Annual Review 2015/16

Principal's Foreword

Introduction to the Annual Review 2015/16 by the University's Principal, Professor Sir Timothy O'Shea.

Professor Sir Timothy O'Shea
Professor Sir Timothy O'Shea, Principal and Vice-Chancellor

Reflecting on our success

The University’s Annual Review always provides a welcome opportunity to reflect on the successes and achievements we have been fortunate enough to enjoy over a 12-month period.

This edition, my final one as Principal and Vice-Chancellor, is no exception and its content illustrates the breadth and quality of our institutional activity across the course of a year.

As well as allowing time for reflection, it provides our many partners and supporters with a fascinating snapshot of a year in the life of a great University.

In this regard it is our most important publication.

It is designed, presented and written in such a way as to appeal to as wide a range of readers as possible, and as a result, it is something which I have always been exceptionally pleased and proud to send out to our diverse audiences.

This year’s Review begins with an in-depth look at our leading-edge research in the field of robotics, an area in which I have a personal interest, having worked in artificial intelligence at Edinburgh myself in the 1970s.

Those were the days of Freddy the Robot which seem far removed from the present-day Valkyrie we now have at Edinburgh, one of the most advanced humanoid robots in the world.

Giving back to communities

Along with our staff, our students are one of our greatest assets and I take great pleasure from the numerous examples I see of them giving back to the communities in which they live and study.

Here we focus on Environmental Science undergraduates who have been working to bring solar power to refugees in Greece and we also look at the voluntary work our students have been doing as part of the Best Buddies scheme, assisting adults with learning difficulties in Edinburgh.

The University has long held an excellent reputation in the field of nursing and this year we mark that with a look back at 60 years of Nursing Studies at Edinburgh, making it Europe’s oldest nursing department.

The pioneering research that we undertake really does have the ability to change people’s lives for the better, in many cases at a global level.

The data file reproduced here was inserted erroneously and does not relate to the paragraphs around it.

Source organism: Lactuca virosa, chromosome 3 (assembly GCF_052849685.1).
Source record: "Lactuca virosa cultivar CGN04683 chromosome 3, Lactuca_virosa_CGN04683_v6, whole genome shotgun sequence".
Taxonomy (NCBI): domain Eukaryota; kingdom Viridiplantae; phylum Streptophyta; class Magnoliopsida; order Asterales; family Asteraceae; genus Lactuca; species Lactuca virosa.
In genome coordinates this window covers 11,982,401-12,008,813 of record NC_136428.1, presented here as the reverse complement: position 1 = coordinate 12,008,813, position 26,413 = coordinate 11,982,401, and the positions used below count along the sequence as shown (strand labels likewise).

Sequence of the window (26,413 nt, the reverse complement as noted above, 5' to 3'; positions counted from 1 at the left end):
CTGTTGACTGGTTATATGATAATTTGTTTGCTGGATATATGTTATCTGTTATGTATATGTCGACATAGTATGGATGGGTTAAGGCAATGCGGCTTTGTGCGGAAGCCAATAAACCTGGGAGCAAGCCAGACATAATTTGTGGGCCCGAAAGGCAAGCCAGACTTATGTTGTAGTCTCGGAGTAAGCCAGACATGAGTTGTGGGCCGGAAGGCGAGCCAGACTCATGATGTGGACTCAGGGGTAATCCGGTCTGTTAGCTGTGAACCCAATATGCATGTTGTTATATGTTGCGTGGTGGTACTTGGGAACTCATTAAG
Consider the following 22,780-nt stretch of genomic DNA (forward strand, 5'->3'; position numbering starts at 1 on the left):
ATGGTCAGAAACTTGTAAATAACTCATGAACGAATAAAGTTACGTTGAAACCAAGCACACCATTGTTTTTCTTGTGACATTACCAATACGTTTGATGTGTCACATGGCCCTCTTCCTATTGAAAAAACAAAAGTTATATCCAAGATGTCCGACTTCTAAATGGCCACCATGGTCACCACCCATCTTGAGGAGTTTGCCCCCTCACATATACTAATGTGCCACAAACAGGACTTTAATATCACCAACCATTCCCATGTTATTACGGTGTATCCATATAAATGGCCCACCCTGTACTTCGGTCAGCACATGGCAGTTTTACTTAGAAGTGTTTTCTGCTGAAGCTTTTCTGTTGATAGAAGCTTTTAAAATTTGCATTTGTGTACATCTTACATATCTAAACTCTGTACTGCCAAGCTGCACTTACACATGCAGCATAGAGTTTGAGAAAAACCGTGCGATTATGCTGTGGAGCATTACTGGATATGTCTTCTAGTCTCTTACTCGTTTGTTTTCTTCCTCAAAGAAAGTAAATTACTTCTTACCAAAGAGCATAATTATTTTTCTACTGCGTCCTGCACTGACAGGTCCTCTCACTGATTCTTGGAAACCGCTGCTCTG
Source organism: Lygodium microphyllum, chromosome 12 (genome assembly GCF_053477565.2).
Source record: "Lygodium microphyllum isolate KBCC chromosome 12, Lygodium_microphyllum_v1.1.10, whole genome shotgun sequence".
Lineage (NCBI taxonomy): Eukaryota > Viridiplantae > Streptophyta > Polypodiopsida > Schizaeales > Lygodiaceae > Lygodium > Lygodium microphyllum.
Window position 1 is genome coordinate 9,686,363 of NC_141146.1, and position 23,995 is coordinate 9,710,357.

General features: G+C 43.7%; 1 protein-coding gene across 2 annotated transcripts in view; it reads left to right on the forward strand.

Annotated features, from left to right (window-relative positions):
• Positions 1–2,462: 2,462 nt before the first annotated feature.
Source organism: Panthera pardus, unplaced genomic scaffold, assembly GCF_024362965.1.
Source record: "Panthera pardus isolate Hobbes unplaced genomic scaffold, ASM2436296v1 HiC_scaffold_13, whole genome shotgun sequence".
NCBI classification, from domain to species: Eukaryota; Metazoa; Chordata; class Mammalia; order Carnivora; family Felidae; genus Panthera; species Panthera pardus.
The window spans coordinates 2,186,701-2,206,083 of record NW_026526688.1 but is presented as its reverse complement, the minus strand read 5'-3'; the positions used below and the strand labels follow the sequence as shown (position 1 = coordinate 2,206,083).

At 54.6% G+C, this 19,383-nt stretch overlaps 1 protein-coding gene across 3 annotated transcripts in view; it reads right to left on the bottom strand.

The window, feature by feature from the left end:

In this edition of the Annual Review we examine the strides that are being taken in the fight against Parkinson’s disease by colleagues working in the field of regenerative medicine; we look at the inspiring contribution we have made to child protection in Peru; we shine a light on the ground-breaking work we are carrying out to help tackle the rise of antimicrobial resistance and we feature the launch of our new Global Academy of Agriculture and Food Security.

Ensuring everyone has year-round access to a safe, nutritious and affordable diet is a major global challenge in an age of climate change.

We have always done our utmost to create an environment which nurtures a spirit of entrepreneurship, for staff and students alike.

A recent success story in this regard has been the start-up company “Two Big Ears”, formed by two of our graduates and acquired by the social media giant Facebook in 2016.

Here they tell us how they develop audio technology which “helps you see through your ears”… The two-person team behind the company studied at Edinburgh College of Art, which became part of our University in 2011.

A growing university

That merger reminded me how much the institution has grown and evolved during my time here since 2002.

That expansion has strengthened us as a result, not just from a financial perspective but from a reputational one.

Back in 2002 we had a total of almost 33,000 undergraduate applications.

Now the figure stands at more than 62,000, having almost doubled in a period of some 15 years.

Our total student body stood at around 22,000 then and is now at more than 37,000, with a substantial growth in international students.

During the same period our total research funding has more than doubled from some £115 million in 2002 to almost £268 million now, based on the latest figures available.

I am not saying that bigger always means better – but I firmly believe that in Edinburgh’s case this growth has allowed us to exert our influence, assert our expertise and realise our ambitions in a much wider array of fields over the past 15 years.

It is a success story which is a testimony to the vision and aspirations of the whole University community – staff, students, alumni, supporters and friends – and leaves the University very well placed for the future and the challenges ahead.